Bark stripping – but by what? (Juliet’s Blog, March#2)

 New bark damage to orchard trees. Deer?

I have a Bushnell trail camera that I move around the garden and orchard from time to time to see what the wildlife is doing.

A few weeks back for the first time this winter there was a lot of bark stripping in the orchard, so I put up the camera hoping to discover the miscreant in the act. No such luck! Though, in a way it was lucky since the bark stripping has largely stopped.

Here is the rogues gallery.

I still suspect the worst damage is caused by Roe Deer though they didn’t show on the camera trap, as they are very common round here and I see them quite often in the garden. Or maybe Roe Deer and the very abundant Rabbits. And Grey Squirrels?

Well, at least I’m not blaming the Redwings. Most of the winter thrushes have now gone. The last big flock I saw was on 13 March with just the occasional individual since.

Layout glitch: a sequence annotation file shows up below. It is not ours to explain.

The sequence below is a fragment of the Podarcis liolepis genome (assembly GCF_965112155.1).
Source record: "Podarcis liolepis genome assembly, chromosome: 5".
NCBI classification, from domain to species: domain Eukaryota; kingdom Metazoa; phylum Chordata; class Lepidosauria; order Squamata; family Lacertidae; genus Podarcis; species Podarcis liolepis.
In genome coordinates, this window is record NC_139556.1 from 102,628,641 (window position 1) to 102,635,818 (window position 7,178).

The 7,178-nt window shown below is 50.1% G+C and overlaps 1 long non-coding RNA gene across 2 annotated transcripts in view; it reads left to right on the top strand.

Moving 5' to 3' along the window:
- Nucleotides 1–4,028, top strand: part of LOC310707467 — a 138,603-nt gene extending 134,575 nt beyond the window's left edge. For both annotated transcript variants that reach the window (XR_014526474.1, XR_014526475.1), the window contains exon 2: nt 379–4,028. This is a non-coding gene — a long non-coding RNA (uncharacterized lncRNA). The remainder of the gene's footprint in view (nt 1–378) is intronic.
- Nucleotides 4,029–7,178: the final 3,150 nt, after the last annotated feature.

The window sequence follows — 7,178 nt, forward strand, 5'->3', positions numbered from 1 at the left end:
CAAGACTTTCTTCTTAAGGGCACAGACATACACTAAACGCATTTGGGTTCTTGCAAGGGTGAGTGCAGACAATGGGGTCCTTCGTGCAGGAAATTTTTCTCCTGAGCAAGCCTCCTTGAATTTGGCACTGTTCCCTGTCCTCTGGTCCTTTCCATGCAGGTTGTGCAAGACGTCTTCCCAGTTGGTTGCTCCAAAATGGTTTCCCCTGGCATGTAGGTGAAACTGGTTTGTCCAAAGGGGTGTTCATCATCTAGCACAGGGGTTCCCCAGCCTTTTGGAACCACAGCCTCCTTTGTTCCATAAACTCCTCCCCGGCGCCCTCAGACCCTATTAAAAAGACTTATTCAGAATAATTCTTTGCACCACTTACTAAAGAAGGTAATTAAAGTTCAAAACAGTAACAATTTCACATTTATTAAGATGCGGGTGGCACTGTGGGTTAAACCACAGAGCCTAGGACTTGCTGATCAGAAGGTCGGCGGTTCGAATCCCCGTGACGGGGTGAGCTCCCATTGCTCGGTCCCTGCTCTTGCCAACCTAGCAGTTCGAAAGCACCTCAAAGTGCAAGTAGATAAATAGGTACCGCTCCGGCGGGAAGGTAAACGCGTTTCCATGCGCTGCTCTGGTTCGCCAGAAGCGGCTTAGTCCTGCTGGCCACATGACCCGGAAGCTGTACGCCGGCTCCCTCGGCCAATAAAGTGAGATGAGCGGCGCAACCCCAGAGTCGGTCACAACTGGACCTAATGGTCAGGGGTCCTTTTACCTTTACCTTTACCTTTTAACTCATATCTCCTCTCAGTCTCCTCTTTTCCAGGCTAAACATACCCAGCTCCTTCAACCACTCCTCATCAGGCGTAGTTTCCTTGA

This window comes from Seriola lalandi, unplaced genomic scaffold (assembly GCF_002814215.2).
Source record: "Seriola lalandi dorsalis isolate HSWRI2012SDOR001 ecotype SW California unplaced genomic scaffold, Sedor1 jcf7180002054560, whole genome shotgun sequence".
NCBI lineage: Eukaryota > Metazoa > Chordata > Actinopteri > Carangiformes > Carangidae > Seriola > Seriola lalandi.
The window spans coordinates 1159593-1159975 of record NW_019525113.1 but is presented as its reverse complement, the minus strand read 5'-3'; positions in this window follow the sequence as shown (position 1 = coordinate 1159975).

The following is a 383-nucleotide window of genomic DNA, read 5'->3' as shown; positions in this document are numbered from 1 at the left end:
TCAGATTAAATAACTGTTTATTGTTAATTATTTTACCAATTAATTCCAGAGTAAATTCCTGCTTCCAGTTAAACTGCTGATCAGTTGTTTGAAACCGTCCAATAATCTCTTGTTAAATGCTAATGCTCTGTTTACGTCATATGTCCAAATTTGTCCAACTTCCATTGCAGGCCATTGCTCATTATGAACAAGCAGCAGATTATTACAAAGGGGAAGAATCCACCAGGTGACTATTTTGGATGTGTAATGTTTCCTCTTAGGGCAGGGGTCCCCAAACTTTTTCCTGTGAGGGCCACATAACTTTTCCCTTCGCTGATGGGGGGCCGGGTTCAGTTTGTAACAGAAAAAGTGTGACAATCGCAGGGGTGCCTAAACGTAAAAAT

The sheep return to Longney

posted in: blossom, grazing, Longney, orchard | 0

Stuart Smith writes to say: that the sheep have returned to the orchard after spending winter at home on the farm. The lambs are a few weeks old, so not at the leaping for joy stage, but seemed to be enjoying the grass and the sun on their backs. Studies have shown that sheep recognise human faces, and this one seems to know our volunteer from last year!

If you leave the track in Long Tyning, you can walk beneath a canopy of apple blossom. The most common varieties here are Bramley’s Seedling and Newton Wonder – both cookers.

Joan Morgan says that when apple trees began to be included in formal gardens by the Victorians, and the blossom came to be valued as much as the fruit, “some of the grandest spring displays were to be found on the prolific cookers”.

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